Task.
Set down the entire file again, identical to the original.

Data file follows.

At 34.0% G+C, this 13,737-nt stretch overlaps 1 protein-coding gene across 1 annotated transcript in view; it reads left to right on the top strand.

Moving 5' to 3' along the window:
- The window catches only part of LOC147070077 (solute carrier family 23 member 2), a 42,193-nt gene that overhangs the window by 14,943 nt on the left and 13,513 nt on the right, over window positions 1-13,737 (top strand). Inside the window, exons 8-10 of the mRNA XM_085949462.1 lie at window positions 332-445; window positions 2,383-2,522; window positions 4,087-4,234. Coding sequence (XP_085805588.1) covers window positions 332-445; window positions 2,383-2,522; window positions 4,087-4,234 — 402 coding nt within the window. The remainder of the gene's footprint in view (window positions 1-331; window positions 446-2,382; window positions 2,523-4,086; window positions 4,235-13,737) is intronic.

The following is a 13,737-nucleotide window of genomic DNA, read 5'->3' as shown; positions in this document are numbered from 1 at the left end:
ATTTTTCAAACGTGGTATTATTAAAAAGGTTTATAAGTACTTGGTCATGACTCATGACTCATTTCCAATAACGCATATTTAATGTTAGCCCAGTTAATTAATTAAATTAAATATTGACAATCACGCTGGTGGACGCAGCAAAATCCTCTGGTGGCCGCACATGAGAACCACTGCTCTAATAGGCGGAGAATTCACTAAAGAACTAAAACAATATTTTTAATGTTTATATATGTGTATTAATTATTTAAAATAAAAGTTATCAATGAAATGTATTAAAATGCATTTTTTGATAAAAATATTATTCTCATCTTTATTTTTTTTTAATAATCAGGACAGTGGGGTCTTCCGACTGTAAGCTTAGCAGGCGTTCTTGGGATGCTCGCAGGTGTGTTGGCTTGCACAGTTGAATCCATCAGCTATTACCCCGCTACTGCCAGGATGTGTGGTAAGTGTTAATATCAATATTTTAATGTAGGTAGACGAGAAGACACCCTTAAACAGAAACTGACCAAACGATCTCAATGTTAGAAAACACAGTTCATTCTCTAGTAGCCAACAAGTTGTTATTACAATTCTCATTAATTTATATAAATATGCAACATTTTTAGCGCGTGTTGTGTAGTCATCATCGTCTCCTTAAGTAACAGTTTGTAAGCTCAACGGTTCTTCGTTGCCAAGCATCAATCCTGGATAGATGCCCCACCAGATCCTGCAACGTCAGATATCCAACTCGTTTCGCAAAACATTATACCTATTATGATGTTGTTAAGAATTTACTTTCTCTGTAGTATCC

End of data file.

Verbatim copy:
At 34.0% G+C, this 13,737-nt stretch overlaps 1 protein-coding gene across 1 annotated transcript in view; it reads left to right on the top strand.

Moving 5' to 3' along the window:
- The window catches only part of LOC147070077 (solute carrier family 23 member 2), a 42,193-nt gene that overhangs the window by 14,943 nt on the left and 13,513 nt on the right, over window positions 1-13,737 (top strand). Inside the window, exons 8-10 of the mRNA XM_085949462.1 lie at window positions 332-445; window positions 2,383-2,522; window positions 4,087-4,234. Coding sequence (XP_085805588.1) covers window positions 332-445; window positions 2,383-2,522; window positions 4,087-4,234 — 402 coding nt within the window. The remainder of the gene's footprint in view (window positions 1-331; window positions 446-2,382; window positions 2,523-4,086; window positions 4,235-13,737) is intronic.

The following is a 13,737-nucleotide window of genomic DNA, read 5'->3' as shown; positions in this document are numbered from 1 at the left end:
ATTTTTCAAACGTGGTATTATTAAAAAGGTTTATAAGTACTTGGTCATGACTCATGACTCATTTCCAATAACGCATATTTAATGTTAGCCCAGTTAATTAATTAAATTAAATATTGACAATCACGCTGGTGGACGCAGCAAAATCCTCTGGTGGCCGCACATGAGAACCACTGCTCTAATAGGCGGAGAATTCACTAAAGAACTAAAACAATATTTTTAATGTTTATATATGTGTATTAATTATTTAAAATAAAAGTTATCAATGAAATGTATTAAAATGCATTTTTTGATAAAAATATTATTCTCATCTTTATTTTTTTTTAATAATCAGGACAGTGGGGTCTTCCGACTGTAAGCTTAGCAGGCGTTCTTGGGATGCTCGCAGGTGTGTTGGCTTGCACAGTTGAATCCATCAGCTATTACCCCGCTACTGCCAGGATGTGTGGTAAGTGTTAATATCAATATTTTAATGTAGGTAGACGAGAAGACACCCTTAAACAGAAACTGACCAAACGATCTCAATGTTAGAAAACACAGTTCATTCTCTAGTAGCCAACAAGTTGTTATTACAATTCTCATTAATTTATATAAATATGCAACATTTTTAGCGCGTGTTGTGTAGTCATCATCGTCTCCTTAAGTAACAGTTTGTAAGCTCAACGGTTCTTCGTTGCCAAGCATCAATCCTGGATAGATGCCCCACCAGATCCTGCAACGTCAGATATCCAACTCGTTTCGCAAAACATTATACCTATTATGATGTTGTTAAGAATTTACTTTCTCTGTAGTATCC